I was curious as to your feelings about the Iowa Hawkeyes after Saturday's loss to Wisconsin. Has there ever been a team that had the offense and defense to compete for a top spot only to have the special-teams unit destroy its season? It feels to me like barring the special teams futility the Hawkeyes have shown this year, they may be both undefeated and look better statistically (as they have been routinely giving up field position and leaving points on the field).
-- Andrew S., Des Moines, Iowa

Every week I get questions like this one that start, "Has there ever been ...?" I'm not a walking college football encyclopedia; I just play one on the Internet. I'm sure there have been many, many great teams that could point to special teams as their downfall, but no jarring example stands out.

But I can't say I'm entirely surprised by the way Iowa's season has turned out. When people were suggesting this preseason that Iowa had the makings of a possible national title team, I felt more confident they'd go 9-3. And that's despite the fact that I thought they'd have a better team this year than last. The Hawkeyes have some great players, but they're not the type of team that's going to overwhelm people with their talent. It's no secret they won a lot of close, ugly games last season that easily could have gone the other way, and the law of averages suggested they might not be as fortunate this year. That's pretty much what's happened -- they've lost two games in the final minute to teams at a similar talent level.

Iowa can still deliver a big season, and perhaps even win the Big Ten (though it will need help), if it can knock off undefeated Michigan State this weekend. It will be an interesting contrast, though. As mentioned, the Hawkeyes have been plagued by special teams miscues (last week included a missed extra point, a botched snap on a 30-yard field goal attempt and a successful Wisconsin fake punt). The Spartans, on the other hand, have arguably made better use of special teams than any team in the country, winning the Notre Dame game on a fake field goal, executing a momentum-changing fake punt against Northwestern last week and making 13 of 14 field goals.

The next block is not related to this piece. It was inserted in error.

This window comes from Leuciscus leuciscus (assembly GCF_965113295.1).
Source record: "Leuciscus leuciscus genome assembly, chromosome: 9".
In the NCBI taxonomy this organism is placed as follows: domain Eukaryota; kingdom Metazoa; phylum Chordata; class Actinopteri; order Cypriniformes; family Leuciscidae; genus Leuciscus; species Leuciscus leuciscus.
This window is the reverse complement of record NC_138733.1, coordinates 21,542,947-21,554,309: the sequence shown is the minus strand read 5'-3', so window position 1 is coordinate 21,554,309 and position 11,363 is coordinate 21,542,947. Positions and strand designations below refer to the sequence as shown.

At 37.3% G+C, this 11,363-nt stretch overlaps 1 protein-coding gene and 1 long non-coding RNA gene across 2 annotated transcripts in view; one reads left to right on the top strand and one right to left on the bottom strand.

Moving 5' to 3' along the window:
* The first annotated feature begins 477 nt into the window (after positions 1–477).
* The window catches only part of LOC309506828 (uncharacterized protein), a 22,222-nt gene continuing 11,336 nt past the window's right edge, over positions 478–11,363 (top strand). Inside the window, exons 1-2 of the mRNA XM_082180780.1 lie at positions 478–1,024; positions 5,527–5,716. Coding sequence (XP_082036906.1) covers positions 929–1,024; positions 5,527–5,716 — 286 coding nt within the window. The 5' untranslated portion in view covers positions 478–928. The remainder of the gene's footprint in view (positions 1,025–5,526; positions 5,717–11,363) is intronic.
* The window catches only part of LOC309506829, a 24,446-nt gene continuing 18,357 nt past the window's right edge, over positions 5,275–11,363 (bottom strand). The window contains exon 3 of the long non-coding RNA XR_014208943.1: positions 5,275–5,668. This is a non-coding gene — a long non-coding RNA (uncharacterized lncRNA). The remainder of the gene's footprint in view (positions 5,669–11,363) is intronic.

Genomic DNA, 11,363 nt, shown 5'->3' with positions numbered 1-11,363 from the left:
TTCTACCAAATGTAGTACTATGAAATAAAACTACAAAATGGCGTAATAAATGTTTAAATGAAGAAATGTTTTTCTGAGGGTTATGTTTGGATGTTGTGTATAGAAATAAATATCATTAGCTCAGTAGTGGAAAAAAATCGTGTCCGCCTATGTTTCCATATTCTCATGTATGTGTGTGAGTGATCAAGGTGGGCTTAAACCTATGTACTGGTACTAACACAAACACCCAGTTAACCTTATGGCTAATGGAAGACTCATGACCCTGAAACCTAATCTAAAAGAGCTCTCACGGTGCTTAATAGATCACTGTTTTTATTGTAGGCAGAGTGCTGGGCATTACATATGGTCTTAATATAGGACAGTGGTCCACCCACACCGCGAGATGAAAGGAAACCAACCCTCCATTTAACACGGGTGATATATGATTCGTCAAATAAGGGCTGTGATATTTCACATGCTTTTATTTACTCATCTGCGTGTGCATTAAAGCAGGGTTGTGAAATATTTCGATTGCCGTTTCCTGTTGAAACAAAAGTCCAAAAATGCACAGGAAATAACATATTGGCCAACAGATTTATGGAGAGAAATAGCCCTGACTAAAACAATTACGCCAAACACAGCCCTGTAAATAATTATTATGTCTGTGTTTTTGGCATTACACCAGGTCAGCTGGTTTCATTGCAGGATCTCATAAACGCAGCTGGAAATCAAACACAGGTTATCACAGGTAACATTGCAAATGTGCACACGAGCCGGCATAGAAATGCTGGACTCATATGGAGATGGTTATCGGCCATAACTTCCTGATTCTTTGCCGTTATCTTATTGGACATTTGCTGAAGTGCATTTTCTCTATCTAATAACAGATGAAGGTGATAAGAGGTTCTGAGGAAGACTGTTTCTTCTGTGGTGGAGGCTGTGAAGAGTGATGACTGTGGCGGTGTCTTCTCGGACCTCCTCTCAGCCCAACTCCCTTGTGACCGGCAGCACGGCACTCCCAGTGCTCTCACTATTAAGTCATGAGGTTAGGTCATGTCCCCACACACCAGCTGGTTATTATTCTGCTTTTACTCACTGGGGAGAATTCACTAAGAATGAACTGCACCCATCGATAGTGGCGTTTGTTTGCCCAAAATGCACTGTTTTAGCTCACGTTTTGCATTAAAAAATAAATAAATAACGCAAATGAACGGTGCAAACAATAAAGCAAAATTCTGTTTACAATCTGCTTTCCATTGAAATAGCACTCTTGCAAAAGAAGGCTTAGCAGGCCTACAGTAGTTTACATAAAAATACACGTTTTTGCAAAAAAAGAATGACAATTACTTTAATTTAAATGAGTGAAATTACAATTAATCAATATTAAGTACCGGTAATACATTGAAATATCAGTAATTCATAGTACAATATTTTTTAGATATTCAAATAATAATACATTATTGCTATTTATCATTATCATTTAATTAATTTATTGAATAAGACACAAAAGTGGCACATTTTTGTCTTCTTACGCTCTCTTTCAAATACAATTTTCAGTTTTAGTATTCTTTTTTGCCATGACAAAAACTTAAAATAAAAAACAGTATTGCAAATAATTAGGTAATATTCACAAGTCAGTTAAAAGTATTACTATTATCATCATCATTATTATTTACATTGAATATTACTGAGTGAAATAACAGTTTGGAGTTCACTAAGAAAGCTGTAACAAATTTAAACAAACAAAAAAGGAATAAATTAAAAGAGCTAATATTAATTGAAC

My advice to Iowa: score a bunch of touchdowns so you don't have to worry about it.

I was going to wait until after LSU beats Auburn to tell you what I think of you and all your sportswriter pals picking my Tigers as your second-half flop team, but that would imply I didn't have faith in my team. So here you go: LSU 27, Auburn 14. And I am going to refrain from calling you nasty names. I am taking the high road. You know how you have disrespected us. You have to live with yourself, not me.
-- Russell, Ormond Beach, Fla.

I respect your courage and dedication and your most noble restraint with regards to the nasty names, so I will return the favor by printing this e-mail with no disparaging response.

Just read you so called "experts'" second half opinions and can't wait to see every one of you dine on some delicious crow in three weeks. Picking LSU to flop is ignorant. They will shut down Cam Newton this week and beat Auburn. (I could throw for three TDs on Auburn's secondary). ... Save this email so I can say "I told you so."
-- Bryan, New Orleans

I saved it for this guy.